The fourth Players Tour Championship event, currently underway in Gloucester, will be played in pink t-shirts, as it was last year, to raise awareness for breast cancer.
This was the disease which killed Kay Suzanne, sister of South West Snooker Academy owner Paul Mount. The event is named in her honour.
Cancer does not discriminate. It has affected people of all ages in all walks of life and snooker is no different.
It killed Paul Hunter at the tragically early age of 27. It left Alex Higgins almost unable to speak. It left Doug Mountjoy with only one lung.
Jack Lisowski underwent chemotherapy at only 16. Jimmy White suffered from testicular cancer. John Spencer succumbed to stomach cancer.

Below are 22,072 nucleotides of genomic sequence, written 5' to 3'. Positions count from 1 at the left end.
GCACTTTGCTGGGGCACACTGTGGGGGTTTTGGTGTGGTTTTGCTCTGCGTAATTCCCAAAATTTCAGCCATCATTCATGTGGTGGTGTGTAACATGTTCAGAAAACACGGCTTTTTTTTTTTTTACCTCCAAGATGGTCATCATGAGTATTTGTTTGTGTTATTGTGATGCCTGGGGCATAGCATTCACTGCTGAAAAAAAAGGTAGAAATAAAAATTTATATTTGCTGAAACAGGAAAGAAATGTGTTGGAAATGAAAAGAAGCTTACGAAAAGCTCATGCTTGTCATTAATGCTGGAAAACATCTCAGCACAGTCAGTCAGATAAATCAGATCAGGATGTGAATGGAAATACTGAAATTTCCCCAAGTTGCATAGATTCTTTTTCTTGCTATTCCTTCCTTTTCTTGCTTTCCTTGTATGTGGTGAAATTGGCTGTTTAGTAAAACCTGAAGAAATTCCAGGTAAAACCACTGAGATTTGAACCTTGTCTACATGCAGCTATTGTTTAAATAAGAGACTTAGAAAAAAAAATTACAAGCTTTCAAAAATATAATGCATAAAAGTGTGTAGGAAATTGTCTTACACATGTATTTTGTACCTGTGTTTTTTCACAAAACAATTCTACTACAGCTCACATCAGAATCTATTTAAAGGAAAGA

It has affected many other players, officials and members of snooker’s travelling community.
This year, Tony Knowles received treatment for throat cancer that thankfully appears to have been successful.
Now Billy O’Connor, an up-and-coming talent who practises at the Grove in Romford, home to Judd Trump, is undergoing chemotherapy for germ cell tumours. Billy is 15.
First season professional Sean O’Sullivan, his friend, tweeted this photograph of Billy in hospital. All in snooker wish him well for his treatment.
Sport thrives on controversy and often fanatical support from the public. But we must remember that it is played by human beings. Talented they may be but they are still at the mercy of life's harsher realities.
The Kay Suzanne Memorial Trophy reminds us that though snooker is a game we love, it is only a game.